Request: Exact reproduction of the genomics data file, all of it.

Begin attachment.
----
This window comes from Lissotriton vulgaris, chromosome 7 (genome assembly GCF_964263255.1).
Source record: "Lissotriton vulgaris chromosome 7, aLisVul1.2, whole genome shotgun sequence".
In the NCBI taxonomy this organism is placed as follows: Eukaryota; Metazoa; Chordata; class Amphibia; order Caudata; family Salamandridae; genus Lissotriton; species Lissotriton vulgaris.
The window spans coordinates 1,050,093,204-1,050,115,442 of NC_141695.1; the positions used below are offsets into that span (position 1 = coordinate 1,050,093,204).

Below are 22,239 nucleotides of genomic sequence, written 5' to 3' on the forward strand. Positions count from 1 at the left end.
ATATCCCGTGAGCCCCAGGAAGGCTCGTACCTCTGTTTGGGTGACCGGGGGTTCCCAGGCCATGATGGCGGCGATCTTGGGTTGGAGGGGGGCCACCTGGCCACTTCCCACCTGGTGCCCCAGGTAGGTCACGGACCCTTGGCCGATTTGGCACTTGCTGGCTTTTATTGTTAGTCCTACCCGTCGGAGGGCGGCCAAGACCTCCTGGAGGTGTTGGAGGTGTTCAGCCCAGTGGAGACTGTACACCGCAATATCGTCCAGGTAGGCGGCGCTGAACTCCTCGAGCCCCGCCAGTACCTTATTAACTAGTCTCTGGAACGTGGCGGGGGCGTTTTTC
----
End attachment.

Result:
This window comes from Lissotriton vulgaris, chromosome 7 (genome assembly GCF_964263255.1).
Source record: "Lissotriton vulgaris chromosome 7, aLisVul1.2, whole genome shotgun sequence".
In the NCBI taxonomy this organism is placed as follows: Eukaryota; Metazoa; Chordata; class Amphibia; order Caudata; family Salamandridae; genus Lissotriton; species Lissotriton vulgaris.
The window spans coordinates 1,050,093,204-1,050,115,442 of NC_141695.1; the positions used below are offsets into that span (position 1 = coordinate 1,050,093,204).

Below are 22,239 nucleotides of genomic sequence, written 5' to 3' on the forward strand. Positions count from 1 at the left end.
ATATCCCGTGAGCCCCAGGAAGGCTCGTACCTCTGTTTGGGTGACCGGGGGTTCCCAGGCCATGATGGCGGCGATCTTGGGTTGGAGGGGGGCCACCTGGCCACTTCCCACCTGGTGCCCCAGGTAGGTCACGGACCCTTGGCCGATTTGGCACTTGCTGGCTTTTATTGTTAGTCCTACCCGTCGGAGGGCGGCCAAGACCTCCTGGAGGTGTTGGAGGTGTTCAGCCCAGTGGAGACTGTACACCGCAATATCGTCCAGGTAGGCGGCGCTGAACTCCTCGAGCCCCGCCAGTACCTTATTAACTAGTCTCTGGAACGTGGCGGGGGCGTTTTTC